Restrictions on vehicles transporting goods from East Africa into the country have partly caused price hikes, the Chamber of Commerce has said.
The Chamber says Kenya has brought a new roads policy that restricts the amount of goods carried by trucks using its roads.
The Secretary Genneral for Chamber of Commerce, Simon Akoi Deng says these policies, together with high taxes and revenue collected at the Nimule, have contributed to the shortage of goods in Juba market.
Most of South Sudan’s imports come from the Eat African countries.
Kenya government has imposed a law on Acela-road load, the number of sacks that are supposed to be carried by a truck per time.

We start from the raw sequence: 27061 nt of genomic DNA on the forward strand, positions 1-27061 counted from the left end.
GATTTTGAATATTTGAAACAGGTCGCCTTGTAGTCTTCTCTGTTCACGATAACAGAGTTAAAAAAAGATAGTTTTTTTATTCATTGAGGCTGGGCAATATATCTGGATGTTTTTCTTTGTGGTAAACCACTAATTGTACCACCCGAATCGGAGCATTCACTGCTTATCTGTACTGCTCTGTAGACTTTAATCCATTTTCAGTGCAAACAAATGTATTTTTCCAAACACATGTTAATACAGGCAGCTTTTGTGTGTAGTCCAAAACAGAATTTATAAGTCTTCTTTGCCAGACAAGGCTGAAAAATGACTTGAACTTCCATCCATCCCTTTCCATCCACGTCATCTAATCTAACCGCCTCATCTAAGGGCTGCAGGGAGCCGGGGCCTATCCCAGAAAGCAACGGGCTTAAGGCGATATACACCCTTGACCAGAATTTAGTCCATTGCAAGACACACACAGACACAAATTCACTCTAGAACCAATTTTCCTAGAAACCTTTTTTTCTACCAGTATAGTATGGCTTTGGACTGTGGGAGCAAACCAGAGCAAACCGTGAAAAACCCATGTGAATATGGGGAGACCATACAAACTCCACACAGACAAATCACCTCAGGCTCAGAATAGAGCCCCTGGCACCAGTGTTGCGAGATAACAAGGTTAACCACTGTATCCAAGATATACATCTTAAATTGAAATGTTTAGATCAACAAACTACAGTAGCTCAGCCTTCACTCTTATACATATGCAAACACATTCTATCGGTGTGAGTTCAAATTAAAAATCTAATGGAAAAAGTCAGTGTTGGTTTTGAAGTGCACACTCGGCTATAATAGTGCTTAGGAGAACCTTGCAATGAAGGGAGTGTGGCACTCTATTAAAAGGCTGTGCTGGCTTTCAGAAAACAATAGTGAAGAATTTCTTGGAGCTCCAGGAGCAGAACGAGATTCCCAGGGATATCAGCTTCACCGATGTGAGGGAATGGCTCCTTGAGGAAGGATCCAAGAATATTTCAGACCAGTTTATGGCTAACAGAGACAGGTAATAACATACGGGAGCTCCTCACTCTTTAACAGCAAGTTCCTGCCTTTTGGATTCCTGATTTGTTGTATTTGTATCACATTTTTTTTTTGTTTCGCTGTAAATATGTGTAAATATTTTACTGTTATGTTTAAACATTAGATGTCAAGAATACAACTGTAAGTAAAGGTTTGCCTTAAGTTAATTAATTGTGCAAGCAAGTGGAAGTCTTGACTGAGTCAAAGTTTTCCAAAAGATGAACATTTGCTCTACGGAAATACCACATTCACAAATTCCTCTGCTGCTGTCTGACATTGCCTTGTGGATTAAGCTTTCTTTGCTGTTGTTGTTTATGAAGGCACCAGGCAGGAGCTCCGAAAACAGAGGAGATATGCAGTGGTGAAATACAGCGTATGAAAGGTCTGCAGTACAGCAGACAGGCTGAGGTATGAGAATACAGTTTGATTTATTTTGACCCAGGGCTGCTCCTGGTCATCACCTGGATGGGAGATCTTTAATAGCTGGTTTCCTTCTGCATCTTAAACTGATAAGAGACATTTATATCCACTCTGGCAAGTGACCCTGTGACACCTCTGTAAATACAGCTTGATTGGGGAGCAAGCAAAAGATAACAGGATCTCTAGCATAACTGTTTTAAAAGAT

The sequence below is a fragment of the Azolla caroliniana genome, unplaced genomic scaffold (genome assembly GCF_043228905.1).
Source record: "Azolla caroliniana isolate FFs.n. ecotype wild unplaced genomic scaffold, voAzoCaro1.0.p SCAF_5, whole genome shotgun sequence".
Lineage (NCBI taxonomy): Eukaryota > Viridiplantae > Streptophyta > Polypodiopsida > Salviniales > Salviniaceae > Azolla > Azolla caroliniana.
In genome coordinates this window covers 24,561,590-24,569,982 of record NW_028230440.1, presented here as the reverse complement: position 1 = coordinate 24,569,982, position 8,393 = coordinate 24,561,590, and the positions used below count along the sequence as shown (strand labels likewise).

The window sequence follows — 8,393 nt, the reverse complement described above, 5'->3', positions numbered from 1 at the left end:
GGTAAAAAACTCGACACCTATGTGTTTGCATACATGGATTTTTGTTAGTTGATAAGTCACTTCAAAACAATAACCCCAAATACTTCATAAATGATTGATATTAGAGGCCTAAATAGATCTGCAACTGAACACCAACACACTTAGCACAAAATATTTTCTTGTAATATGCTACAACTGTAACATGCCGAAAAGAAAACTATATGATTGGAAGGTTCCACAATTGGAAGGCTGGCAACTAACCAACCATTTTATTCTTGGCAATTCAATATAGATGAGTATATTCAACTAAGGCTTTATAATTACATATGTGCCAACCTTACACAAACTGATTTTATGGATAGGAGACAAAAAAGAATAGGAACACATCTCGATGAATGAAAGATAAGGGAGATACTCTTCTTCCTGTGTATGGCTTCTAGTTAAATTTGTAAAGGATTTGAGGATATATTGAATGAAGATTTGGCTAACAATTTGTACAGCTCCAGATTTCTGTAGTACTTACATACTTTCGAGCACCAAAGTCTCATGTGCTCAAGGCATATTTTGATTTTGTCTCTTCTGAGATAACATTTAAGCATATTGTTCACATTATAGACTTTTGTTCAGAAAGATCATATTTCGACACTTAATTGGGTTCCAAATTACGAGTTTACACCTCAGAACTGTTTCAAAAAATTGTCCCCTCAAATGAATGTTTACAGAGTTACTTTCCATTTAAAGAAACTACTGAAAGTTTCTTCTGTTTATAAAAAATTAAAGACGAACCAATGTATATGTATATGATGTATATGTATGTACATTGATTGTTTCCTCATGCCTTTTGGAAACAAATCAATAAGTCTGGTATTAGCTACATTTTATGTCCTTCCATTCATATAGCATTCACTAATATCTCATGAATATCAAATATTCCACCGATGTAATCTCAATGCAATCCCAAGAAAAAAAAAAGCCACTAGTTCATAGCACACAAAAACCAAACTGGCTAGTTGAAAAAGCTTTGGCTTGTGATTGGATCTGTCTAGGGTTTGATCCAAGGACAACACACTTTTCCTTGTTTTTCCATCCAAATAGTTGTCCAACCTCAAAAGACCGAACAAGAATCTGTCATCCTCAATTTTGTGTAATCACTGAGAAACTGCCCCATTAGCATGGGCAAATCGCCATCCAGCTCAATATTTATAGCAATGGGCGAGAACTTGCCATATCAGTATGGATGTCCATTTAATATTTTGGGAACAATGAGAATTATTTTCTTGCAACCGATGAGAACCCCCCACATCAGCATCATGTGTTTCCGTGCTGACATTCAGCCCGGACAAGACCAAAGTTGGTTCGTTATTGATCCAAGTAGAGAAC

The law restricts vehicles, big or small, to carry 560 sacks only in an effort to maintain the road.
“This has now affected prices here because hiring of a truck, taxation in Nimule and the cost of transporting,” said Mr Akoi.
He said continued misunderstanding between custom officers and clearance agencies at the border in Nimule have also affected the flow of goods.
Mr. Simon appealed to the government to the government to intervene in the situation, so that prices of goods can come back to normal.
South Sudan depends on Kenya’s port of Mombasa to import its goods to the country.
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